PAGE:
Patent Laws in a Nutshell

by Michele Vrouvas
Patent laws are based on a centuries-old concept that ideas are property.

Patent laws are based on a centuries-old concept that ideas are property.

Keith Brofsky/Photodisc/Getty Images

Fundamentally, patent laws consider ideas to be property that entitles its owner to keep would-be trespassers at bay. Patent protection promotes a robust economy. It prevents copycats from cashing in on the time and money inventors pour into their discoveries by basically giving those inventors a limited monopoly. Without this protection, inventors might lose the incentive to discover, depriving society of technology that improves life.

History

The roots of patent laws stretch back to the Middle Ages, when guilds hid their trade secrets from competitors. Gradually, governments came to treat ideas as tangible property with identifiable borders reserved for an owner’s exclusive use. Over the centuries, more inventions entered the marketplace and discoverers sought legal protection against copycats. Today, patent holders monopolize the manufacture and sale of their inventions and can sue whoever infringes that right. Without such protection, says legal writer Martin J. Adelman, “free-riders” would duplicate new technology and “the innovator would lose its vast investment in an instant.”

Federal Jurisdiction

Since the United States was founded, patent laws have been under the exclusive jurisdiction of the federal government. The federal Constitution says that only Congress can establish a patent system. Federal patent statutes are found in Title 35 of the U.S. Code. Through the statutes, Congress established a federal agency, the U.S. Patent and Trademark Office (USPTO), to oversee the patent application process. The USPTO is the only federal agency that can adopt rules and regulations to enforce the statutes. Federal courts also contribute to patent laws in the form of case law, a term for the collective opinions of judges who interpret patent statutes.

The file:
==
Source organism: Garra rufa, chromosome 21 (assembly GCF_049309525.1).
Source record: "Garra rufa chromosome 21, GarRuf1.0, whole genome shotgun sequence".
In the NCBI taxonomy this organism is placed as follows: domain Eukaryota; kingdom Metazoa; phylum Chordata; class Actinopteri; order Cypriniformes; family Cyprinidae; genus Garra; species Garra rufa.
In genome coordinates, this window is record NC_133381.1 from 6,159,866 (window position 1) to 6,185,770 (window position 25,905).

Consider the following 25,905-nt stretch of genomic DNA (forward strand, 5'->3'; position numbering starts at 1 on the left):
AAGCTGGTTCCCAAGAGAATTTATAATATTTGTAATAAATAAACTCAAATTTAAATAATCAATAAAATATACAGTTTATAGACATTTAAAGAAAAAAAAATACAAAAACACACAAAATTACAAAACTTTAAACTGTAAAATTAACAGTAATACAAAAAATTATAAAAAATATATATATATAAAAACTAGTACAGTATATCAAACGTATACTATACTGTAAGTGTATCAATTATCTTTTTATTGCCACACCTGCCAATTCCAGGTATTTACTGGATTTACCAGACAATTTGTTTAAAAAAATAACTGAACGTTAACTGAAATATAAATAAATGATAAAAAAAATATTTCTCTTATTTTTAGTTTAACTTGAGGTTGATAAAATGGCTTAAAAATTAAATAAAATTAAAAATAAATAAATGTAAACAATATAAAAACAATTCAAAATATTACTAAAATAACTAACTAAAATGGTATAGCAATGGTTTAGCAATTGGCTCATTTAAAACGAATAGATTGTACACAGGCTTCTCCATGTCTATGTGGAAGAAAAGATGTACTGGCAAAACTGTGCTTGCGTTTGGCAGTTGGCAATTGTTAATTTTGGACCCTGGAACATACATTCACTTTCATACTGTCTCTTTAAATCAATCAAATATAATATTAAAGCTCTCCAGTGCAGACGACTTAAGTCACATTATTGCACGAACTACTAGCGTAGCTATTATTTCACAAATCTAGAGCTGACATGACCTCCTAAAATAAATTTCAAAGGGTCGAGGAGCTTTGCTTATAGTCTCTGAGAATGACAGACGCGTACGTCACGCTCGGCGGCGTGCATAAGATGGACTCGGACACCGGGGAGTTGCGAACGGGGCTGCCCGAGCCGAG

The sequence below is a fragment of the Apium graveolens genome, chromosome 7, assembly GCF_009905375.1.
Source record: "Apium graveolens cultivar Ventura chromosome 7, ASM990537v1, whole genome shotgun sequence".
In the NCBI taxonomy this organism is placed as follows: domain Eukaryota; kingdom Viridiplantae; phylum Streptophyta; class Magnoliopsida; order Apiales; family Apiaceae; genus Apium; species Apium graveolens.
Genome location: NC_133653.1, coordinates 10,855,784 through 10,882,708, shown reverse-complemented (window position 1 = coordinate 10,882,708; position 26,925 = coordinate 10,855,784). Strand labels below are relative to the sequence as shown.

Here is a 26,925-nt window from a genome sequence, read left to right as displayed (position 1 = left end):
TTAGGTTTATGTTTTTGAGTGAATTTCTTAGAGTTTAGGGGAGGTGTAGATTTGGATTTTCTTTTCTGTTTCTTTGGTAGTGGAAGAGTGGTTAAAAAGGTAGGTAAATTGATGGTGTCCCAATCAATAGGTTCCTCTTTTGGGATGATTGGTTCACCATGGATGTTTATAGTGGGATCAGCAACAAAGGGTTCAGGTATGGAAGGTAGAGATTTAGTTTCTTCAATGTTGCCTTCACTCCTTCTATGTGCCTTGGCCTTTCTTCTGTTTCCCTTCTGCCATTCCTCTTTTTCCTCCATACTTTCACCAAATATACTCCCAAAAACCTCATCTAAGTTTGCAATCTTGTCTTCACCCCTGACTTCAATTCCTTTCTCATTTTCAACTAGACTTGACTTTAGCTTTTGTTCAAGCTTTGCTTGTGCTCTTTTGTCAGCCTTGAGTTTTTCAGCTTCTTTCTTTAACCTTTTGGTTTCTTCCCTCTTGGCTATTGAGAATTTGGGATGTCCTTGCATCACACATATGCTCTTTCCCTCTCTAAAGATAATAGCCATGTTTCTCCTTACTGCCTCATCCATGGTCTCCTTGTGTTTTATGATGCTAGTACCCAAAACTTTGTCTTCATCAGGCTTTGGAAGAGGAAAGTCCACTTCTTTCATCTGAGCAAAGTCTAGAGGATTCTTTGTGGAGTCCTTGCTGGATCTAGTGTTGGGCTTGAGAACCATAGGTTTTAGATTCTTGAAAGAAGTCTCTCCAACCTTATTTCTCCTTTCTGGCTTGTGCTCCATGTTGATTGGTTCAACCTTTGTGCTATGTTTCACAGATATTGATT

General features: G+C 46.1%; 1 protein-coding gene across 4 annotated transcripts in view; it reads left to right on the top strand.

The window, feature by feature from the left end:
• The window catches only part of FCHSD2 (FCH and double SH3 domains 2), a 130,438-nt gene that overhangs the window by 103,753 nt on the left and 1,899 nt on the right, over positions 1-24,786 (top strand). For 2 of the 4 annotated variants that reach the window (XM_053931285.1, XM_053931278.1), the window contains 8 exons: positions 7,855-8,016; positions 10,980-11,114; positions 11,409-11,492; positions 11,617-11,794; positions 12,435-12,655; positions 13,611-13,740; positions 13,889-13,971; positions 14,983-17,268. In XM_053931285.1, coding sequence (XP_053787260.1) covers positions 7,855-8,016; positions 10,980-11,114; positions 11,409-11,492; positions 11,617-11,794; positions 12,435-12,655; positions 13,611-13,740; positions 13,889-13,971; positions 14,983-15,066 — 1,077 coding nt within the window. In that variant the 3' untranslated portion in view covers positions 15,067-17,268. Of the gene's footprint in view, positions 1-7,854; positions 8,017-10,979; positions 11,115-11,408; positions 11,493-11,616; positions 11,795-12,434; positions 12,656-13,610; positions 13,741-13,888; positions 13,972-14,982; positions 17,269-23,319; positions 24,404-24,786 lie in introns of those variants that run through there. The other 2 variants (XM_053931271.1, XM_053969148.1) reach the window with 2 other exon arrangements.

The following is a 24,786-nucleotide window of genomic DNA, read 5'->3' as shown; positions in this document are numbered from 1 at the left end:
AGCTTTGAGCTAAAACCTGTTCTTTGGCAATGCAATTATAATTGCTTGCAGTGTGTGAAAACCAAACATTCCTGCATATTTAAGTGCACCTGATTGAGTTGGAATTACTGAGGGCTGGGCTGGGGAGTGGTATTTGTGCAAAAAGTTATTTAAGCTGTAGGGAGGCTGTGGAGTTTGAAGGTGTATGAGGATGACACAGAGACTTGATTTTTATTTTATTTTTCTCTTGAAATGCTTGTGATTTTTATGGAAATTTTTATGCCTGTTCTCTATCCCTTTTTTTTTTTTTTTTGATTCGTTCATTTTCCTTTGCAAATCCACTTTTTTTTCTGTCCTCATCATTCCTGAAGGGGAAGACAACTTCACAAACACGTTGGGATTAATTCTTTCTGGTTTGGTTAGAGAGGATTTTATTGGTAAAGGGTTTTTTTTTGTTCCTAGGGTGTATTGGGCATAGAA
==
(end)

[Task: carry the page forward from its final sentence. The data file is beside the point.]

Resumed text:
Types of Patents

Patents come in three types. Utility patents cover new devices or processes or improvements to existing ones. Design patents go to inventors who design a new look for a product. Plant patents protect those who discover new plants.

Patentability

Inventors pass through a rigorous approval process that starts when they file applications with the USPTO. After an exhaustive review, the USPTO grants patents only for inventions that are useful, address appropriate subject matter, were not previously known in the United States, are not obvious to persons of ordinary skill, and are accompanied by specifications describing how the subject invention works. A patent allows its owner to prevent others from profiting from his invention for about 20 years, as long as he pays maintenance fees. Patents do not permit owners to make or sell an invention prohibited by law.

Litigation

Patent violation, or infringement, can take several forms. Direct infringers make or sell patented discoveries without the owner’s permission. Indirect infringers induce third parties to violate patents, make materials for use with patented inventions, or make inventions similar to those protected by patents. Willful infringers take an obvious risk to make or sell patented material without confirming that a patent exists. Owners can sue infringers to regain lost profits and can stop further infringement through a court-issued injunction.